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From Arabian nights to stadium lights: How Saudi improved sports


Since 2021, Saudi Arabia has spent over $6.5 billion in their soccer industry. With their tremendous wealth, Saudi Arabian sports teams and leagues can supercharge player contracts, paying well over twice or triple the amount of money players would receive elsewhere, giving players significant monetary incentives to move to Saudi Arabia. This has led many soccer fans to argue that the Arab nation has been ruining the value of sports; yet, Arabian wealth is improving the international sports industry.

Sports has not only been a form of entertainment but also a field where individuals can be applauded for their athletic prowess. Despite many sports players being paid millions of dollars each year, the high salary is not regarded as the main significance of participating in sports. Rather, aspects like legacy, honor, and talent can be seen prioritized by many influential players; Luka Modrić, Kylian Mbappé, and Bernardo Silva all chose to remain in their clubs despite the millions of dollars offered by Saudi-side clubs, prioritizing club legacy over money. Korean footballer Son Heung-min also turned down rumors about his Saudi transfer by stating that he did not prioritise money over his legacy in the English Premier League.

Yet this trend is changing. Just last month, Neymar Júnior broke the record for the most lucrative deal when Saudi Arabian soccer club Al Hilal offered to pay him $400 million per year. Since Cristiano Ronaldo’s $215 million contract that he signed this year, over 20 world-class players like Karim Benzema and Andres Iniesta have followed his path. Currently, four of the top five most-paid soccer players play in the Saudi Pro League. 

Arabian money continues to influence soccer outside of Arabia; EPL teams Manchester City, Newcastle United F.C., and Aston Villa F.C. are all funded by Arabian organizations, which is the main reason why they could sign major contracts with world-class talents such as Erling Haaland and Sandro Tonali. Former Prime Minister of Qatar, Sheikh Jassim bin Hamad Al-Thani, also submitted a $6 billion dollar bid for Manchester United just earlier this year.

The trend extends to other sports as well. A recent conflict between the PGA Tour and LIV Golf, a golf tour owned by the Public Investment Fund, was precipitated when the PGA banned all players who joined LIV Golf from their championships. However, because many influential players left the PGA to join LIV Golf, the PGA repealed their ban and decided to merge with the Saudi-funded championship. Many influential golf players such as Phil Mickelson, Dustin Johnson, and Tiger Woods were all offered millions of dollars, which was why many players joined the league.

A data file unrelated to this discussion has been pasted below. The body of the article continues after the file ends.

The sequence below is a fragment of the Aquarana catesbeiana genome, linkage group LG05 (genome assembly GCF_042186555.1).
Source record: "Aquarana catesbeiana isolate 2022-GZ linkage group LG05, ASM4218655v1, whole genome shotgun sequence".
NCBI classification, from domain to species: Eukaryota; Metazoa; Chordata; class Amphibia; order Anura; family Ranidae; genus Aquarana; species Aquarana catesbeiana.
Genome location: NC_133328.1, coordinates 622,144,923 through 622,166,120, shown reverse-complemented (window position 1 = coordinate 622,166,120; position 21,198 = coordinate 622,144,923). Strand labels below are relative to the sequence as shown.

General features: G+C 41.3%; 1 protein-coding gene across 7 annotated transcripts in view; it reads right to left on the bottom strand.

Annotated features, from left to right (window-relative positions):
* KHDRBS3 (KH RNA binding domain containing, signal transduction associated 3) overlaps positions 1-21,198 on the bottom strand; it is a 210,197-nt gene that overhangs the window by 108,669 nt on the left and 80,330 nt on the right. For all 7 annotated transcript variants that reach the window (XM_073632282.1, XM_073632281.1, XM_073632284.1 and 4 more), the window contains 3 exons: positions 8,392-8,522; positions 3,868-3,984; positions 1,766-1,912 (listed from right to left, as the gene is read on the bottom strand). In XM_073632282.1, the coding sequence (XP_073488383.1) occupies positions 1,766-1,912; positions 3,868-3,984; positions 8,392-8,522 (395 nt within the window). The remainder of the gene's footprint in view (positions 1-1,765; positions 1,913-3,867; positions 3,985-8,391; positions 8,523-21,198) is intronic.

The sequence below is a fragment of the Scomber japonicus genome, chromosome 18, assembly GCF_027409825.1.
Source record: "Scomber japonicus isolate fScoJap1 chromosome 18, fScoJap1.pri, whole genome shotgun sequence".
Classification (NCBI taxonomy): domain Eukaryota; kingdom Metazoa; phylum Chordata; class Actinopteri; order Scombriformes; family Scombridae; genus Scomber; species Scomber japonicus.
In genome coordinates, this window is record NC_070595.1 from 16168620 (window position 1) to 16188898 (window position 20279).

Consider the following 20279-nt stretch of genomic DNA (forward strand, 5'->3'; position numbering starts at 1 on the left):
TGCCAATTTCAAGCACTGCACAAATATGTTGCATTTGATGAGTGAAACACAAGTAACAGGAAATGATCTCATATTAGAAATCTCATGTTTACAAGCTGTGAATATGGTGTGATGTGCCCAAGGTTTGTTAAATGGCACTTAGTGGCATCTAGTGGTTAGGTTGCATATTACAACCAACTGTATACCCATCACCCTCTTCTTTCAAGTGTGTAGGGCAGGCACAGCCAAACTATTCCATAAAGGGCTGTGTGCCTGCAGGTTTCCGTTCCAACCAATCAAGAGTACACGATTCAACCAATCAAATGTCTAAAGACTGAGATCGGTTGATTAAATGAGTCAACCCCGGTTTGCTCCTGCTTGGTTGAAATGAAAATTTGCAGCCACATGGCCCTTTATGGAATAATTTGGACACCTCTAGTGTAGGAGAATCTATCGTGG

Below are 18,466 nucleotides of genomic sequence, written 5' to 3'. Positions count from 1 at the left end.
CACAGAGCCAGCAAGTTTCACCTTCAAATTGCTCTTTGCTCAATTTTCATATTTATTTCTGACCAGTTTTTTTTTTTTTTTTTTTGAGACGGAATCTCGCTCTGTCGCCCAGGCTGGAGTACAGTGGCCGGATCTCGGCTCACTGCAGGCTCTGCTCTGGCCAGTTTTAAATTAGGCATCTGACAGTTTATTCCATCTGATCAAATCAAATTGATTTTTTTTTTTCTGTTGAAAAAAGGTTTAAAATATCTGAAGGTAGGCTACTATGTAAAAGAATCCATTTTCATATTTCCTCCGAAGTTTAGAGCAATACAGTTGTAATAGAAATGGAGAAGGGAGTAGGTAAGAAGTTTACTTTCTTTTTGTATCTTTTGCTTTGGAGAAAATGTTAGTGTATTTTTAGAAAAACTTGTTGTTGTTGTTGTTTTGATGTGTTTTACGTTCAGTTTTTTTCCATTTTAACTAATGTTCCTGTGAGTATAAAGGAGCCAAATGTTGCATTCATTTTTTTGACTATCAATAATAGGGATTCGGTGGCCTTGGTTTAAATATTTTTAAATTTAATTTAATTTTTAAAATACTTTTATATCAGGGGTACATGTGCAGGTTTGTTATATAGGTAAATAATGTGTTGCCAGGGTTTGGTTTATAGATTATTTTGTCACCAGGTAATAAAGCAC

Yet, despite the overall negative views toward Saudi Arabian sports, Saudi Arabian wealth is improving the international sports industry. By attracting world-class players and coaches and infusing their talents together, Saudia Arabian wealth can be used to increase competition. For example, Steven Gerrard, a Liverpool FC legend with multiple titles, was appointed as Al-Ettifaq’s new coach, providing him with a new challenge in his coaching career following his perfect player career in Europe. 

Also, competition breeds innovation. Although the heavy usage of money in Arabian sports does raise questions regarding hyper-commercialization and fair competition, the introduction of Arabian wealth in sports inevitably increases competition between teams and players and forces innovation to happen within sports. For instance, the PGA Tour now guarantees $500,000 dollars to each player who makes it to the championship through the Korn Ferry Tour, which was in response to the huge monetary incentives within LIV Golf.

Arabia nations’ ability to instantly ‘purchase’ players also means that clubs like Paris Saint-Germain can not continue to rely on one player, such as Kylian Mbappé. Before the rise of Saudi Arabian sports, no club had even dared to raise a bid for Mbappé, knowing that he was impossible to purchase. Yet, after Al-Hilal’s historic $1.1 billion bid, clubs are forced to strategize and diversify their pool of players instead of being dependent on one. 

Additionally, Arabian sports are also improving the quality of sports. The wealth available in Saudi Arabia enables the development of sports infrastructure like stadiums and training centers. This infrastructure improvement not only benefits individual players but also encourages other clubs to match Arabia’s standards.

Overall, the Arabian riches have positively impacted the global sports industry. Rather than blame Arabs for ruining sports, it should rather be seen as a global trend; in the current 2023-’24 season, the Premier League was reported as the highest-spending league in the world with over $2.6 billion dollars spent on player investments, compared with the $9.2 million dollars of the Saudi Pro League. 

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About the Contributor
Waan Choi
Waan Choi, Copy Editor
Waan is a junior copy editor for the Tiger Times Online team. He mainly enjoys writing articles about sports and Korean news. He loves watching the Premier League, listening to music, and playing soccer. 

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